Valve 66 connects intersection 60 to the reservoir 14 and valve 68 connects connection 60 to chamber 28 to provide for decay and build of pressure and are accordingly designated the "decay" and "build" valves, respectively.
A 3 way isolation valve 70, build valve 72 and decay valve 74 are identically connected in control channel II in cooperation with wheel cylinders 48 and 50 associated with the right rear and left front wheels of the vehicle, respectively.
In operation, during normal braking, valve 56 is in its normal state whereby wheel cylinders 44, 46 are operated in conventional fashion from the piston 20. In the event that the anti-lock control system senses an incipient lock condition by means of a wheel sensor 78 and electronic control 80, it will output control signals via output lines as at 82 to operate the solenoid actuators of the valves 56, 66, and 68. Initially, isolation valve 56 is actuated thereby interrupting fluid communication between master cylinder 12 (piston 20) and wheel cylinders 44, 46. Simultaneously, 3 way isolation valve 56 connects the wheel cylinders 44, 46 to output conduits 58 and 60 and through the valve 68 to conduit 84 connected to the chamber 28. This connects the valves 56, 66, and 68 to the fluid pressure source 36 or to the reservoir 14. Decay and building of brake pressure can now be performed in accordance with well known anti-lock brake systems. Control channel II is identical and operates in the same manner. Typically, a pressure differential switch 88 will also be provided in the system to sense a failure of boost pressure to deactivate the anti-lock system and convert the system to manual operation. It will be apparent that the system in FIG. 1 can be applied to any two channel anti-lock system whether of the cross-split type as shown, or conventional front rear split.
Referring now to FIG. 2, there is shown a three channel anti-lock braking system applied to a cross-split brake system.
In this embodiment, master cylinder 12, reservoir 14, shut off valves 16, 18 and the pump 36 are identical in configuration and function to that disclosed in FIG. 1 and the like numerals apply to like elements. Channel I is coupled to piston 20 via conduit 102. Conduit 102 splits and is connected to right rear wheel cylinder 48 and left front wheel cylinder 50 through a pair of 3 way valves 104, 106, respectively, this connection being through the normally open ports of the valves. The normally closed ports 108, 110 are connected to the common connections 112, 114 of normally closed pairs of build and decay valves 116, 118 and 120, 122. The outputs of the decay valves 116, 122 are connected via return conduits 124, 126 to the reservoir 14.
Similarly, left rear cylinder 44 and right front cylinder 46 are connected to piston 22 via conduit 130 through the normally open ports of 3 way isolation valves 132, 134, respectively. The normally closed port 137 of valve 134 is connected to the common connection 136 of another pair of build and decay valves 138, 140 the other ports of which are connected to the boost chamber 28 and reservoir 14, respectively. The normally closed port 142 of 3 way isolation valve 132 is connected to the common connection 112 of the build decay valve pair 116, 118. Thus configured it will be seen that in a normal operating mode the braking system is connected as a conventional cross-split braking system having two channels I and II. When the anti-lock system is energized, and on command each of the four 3 way valves 104, 106, 134 and 132 will isolate their respective wheel cylinders 48, 50, 46 and 44 from the master cylinder 12 and simultaneously connect the right front and left front wheel cylinders 46, 50 to respective pairs of build and decay valves 120, 122 and 138, 140 and further connect left rear and right rear cylinders 44, 48 as a pair to the build decay valve pair 116, 118. It will thus be seen that in this state the system operates as a conventional three channel anti-lock system with individual control of the front wheels and joint control of the two rear wheels. This is further accomplished with the addition of only a single additional isolation valve 132 compared to a similar 3-channel vertical split system. That is, a conventional cross-split dual channel braking system can be converted to a three channel anti-lock braking system with the addition of only one additional isolation valve 132.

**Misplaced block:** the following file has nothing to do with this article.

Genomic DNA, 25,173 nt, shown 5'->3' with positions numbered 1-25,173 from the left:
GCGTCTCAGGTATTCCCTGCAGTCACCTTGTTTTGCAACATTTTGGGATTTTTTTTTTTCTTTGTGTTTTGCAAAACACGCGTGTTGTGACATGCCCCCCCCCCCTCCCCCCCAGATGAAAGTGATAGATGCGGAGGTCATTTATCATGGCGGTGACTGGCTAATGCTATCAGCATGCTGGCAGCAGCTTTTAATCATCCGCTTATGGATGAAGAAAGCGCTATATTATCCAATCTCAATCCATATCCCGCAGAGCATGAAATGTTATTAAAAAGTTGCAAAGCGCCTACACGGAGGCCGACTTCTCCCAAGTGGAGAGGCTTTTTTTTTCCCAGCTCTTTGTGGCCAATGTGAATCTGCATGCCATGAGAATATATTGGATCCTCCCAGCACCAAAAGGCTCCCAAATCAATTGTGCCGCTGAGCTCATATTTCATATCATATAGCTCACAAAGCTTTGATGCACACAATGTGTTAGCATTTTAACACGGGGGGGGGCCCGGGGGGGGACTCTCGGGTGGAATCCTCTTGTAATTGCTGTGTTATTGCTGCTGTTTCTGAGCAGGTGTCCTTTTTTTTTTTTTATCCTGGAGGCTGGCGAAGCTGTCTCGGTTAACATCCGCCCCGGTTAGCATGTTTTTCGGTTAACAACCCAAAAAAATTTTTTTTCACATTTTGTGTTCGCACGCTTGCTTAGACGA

Referring briefly to FIG. 3, there is shown for contrast, a typical prior art valve configuration wherein the isolation valve 150 is provided as a standard normally open 2 way valve and the build and decay valves 152, 154 are connected fluidly downstream from the isolation valve 150 to a wheel cylinder 156. This is distinguishable with the configuration of the present invention wherein the build and decay valves are in effect connected in parallel with the master cylinder circuit and are alternately switched into the circuit by means of 3 way isolation valves.
This novel configuration of valves enables adaptation of a three channel anti-lock braking system to a cross-split braking system. Leaks through the decay valve will not affect normal braking because of the isolation of the decay circuit by the isolation valve during normal brake operation. Additionally, with the configuration of the present invention the flow path of the decay and build valves may be made smaller without affecting normal braking flow thereby allowing use of smaller solenoids in the anti-lock system.
Although the present invention has been illustrated and described in connection with example embodiments, it will be understood that this is illustrative of the invention, and is by no means restrictive, thereof. It is reasonable to be expected that those skilled in the art can make numerous revisions and additions to the invention and it is intended that such revisions and additions will be included in the scope of the following claims as equivalents of the invention.
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|U.S. Classification||303/114.1, 303/119.2, 303/61, 303/68, 188/181.00A, 303/188|
|Oct 18, 1985||AS||Assignment|
Owner name: ALLIED CORPORATION, COLUMBIA ROAD AND PARK AVENUE,
Free format text: ASSIGNMENT OF ASSIGNORS INTEREST.;ASSIGNOR:BROWN, G. EMERSON;REEL/FRAME:004470/0407
Effective date: 19851014
|Dec 21, 1987||AS||Assignment|
Owner name: ALLIED-SIGNAL INC., A CORP. OF DE
Free format text: MERGER;ASSIGNORS:ALLIED CORPORATION, A CORP. OF NY;TORREA CORPORATION, THE, A CORP. OF NY;SIGNAL COMPANIES, INC., THE, A CORP. OF DE;REEL/FRAME:004809/0501
Effective date: 19870930
|Oct 22, 1991||FPAY||Fee payment|
Year of fee payment: 4
|Feb 27, 1996||REMI||Maintenance fee reminder mailed|
|Jul 21, 1996||LAPS||Lapse for failure to pay maintenance fees|
|Oct 1, 1996||FP||Expired due to failure to pay maintenance fee|
Effective date: 19960724